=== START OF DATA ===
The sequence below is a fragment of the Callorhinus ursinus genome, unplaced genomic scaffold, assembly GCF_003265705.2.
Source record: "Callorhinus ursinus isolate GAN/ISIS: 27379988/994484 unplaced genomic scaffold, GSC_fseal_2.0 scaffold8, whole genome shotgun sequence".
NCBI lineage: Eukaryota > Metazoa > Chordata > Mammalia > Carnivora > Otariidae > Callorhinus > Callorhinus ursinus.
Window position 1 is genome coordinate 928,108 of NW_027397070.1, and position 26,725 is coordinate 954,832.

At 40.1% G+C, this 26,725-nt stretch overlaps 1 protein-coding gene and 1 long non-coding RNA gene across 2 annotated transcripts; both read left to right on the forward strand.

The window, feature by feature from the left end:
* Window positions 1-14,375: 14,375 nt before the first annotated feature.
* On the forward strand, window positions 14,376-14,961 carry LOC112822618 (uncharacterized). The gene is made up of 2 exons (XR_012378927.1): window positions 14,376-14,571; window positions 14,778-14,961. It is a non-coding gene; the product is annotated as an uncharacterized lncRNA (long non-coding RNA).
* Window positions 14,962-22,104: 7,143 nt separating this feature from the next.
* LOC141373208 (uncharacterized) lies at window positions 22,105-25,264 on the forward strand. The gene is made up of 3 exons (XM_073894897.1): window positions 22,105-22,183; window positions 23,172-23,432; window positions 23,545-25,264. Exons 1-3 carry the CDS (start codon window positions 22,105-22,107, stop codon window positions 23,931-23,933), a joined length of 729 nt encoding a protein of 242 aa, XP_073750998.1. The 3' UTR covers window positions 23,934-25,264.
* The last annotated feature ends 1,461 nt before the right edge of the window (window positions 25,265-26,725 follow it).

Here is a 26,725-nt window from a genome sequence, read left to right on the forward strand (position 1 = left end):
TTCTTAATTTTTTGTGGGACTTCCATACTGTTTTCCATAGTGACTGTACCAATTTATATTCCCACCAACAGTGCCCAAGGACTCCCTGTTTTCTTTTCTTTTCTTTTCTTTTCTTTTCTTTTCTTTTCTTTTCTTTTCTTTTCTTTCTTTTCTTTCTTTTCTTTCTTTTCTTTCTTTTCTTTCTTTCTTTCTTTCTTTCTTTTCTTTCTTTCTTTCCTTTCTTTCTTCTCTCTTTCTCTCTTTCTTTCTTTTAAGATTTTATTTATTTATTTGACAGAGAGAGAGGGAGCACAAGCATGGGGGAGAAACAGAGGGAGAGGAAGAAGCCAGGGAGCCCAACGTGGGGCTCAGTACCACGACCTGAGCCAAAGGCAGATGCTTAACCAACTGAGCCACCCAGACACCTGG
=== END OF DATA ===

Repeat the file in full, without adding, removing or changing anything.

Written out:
The sequence below is a fragment of the Callorhinus ursinus genome, unplaced genomic scaffold, assembly GCF_003265705.2.
Source record: "Callorhinus ursinus isolate GAN/ISIS: 27379988/994484 unplaced genomic scaffold, GSC_fseal_2.0 scaffold8, whole genome shotgun sequence".
NCBI lineage: Eukaryota > Metazoa > Chordata > Mammalia > Carnivora > Otariidae > Callorhinus > Callorhinus ursinus.
Window position 1 is genome coordinate 928,108 of NW_027397070.1, and position 26,725 is coordinate 954,832.

At 40.1% G+C, this 26,725-nt stretch overlaps 1 protein-coding gene and 1 long non-coding RNA gene across 2 annotated transcripts; both read left to right on the forward strand.

The window, feature by feature from the left end:
* Window positions 1-14,375: 14,375 nt before the first annotated feature.
* On the forward strand, window positions 14,376-14,961 carry LOC112822618 (uncharacterized). The gene is made up of 2 exons (XR_012378927.1): window positions 14,376-14,571; window positions 14,778-14,961. It is a non-coding gene; the product is annotated as an uncharacterized lncRNA (long non-coding RNA).
* Window positions 14,962-22,104: 7,143 nt separating this feature from the next.
* LOC141373208 (uncharacterized) lies at window positions 22,105-25,264 on the forward strand. The gene is made up of 3 exons (XM_073894897.1): window positions 22,105-22,183; window positions 23,172-23,432; window positions 23,545-25,264. Exons 1-3 carry the CDS (start codon window positions 22,105-22,107, stop codon window positions 23,931-23,933), a joined length of 729 nt encoding a protein of 242 aa, XP_073750998.1. The 3' UTR covers window positions 23,934-25,264.
* The last annotated feature ends 1,461 nt before the right edge of the window (window positions 25,265-26,725 follow it).

Here is a 26,725-nt window from a genome sequence, read left to right on the forward strand (position 1 = left end):
TTCTTAATTTTTTGTGGGACTTCCATACTGTTTTCCATAGTGACTGTACCAATTTATATTCCCACCAACAGTGCCCAAGGACTCCCTGTTTTCTTTTCTTTTCTTTTCTTTTCTTTTCTTTTCTTTTCTTTTCTTTTCTTTTCTTTCTTTTCTTTCTTTTCTTTCTTTTCTTTCTTTTCTTTCTTTCTTTCTTTCTTTCTTTTCTTTCTTTCTTTCCTTTCTTTCTTCTCTCTTTCTCTCTTTCTTTCTTTTAAGATTTTATTTATTTATTTGACAGAGAGAGAGGGAGCACAAGCATGGGGGAGAAACAGAGGGAGAGGAAGAAGCCAGGGAGCCCAACGTGGGGCTCAGTACCACGACCTGAGCCAAAGGCAGATGCTTAACCAACTGAGCCACCCAGACACCTGG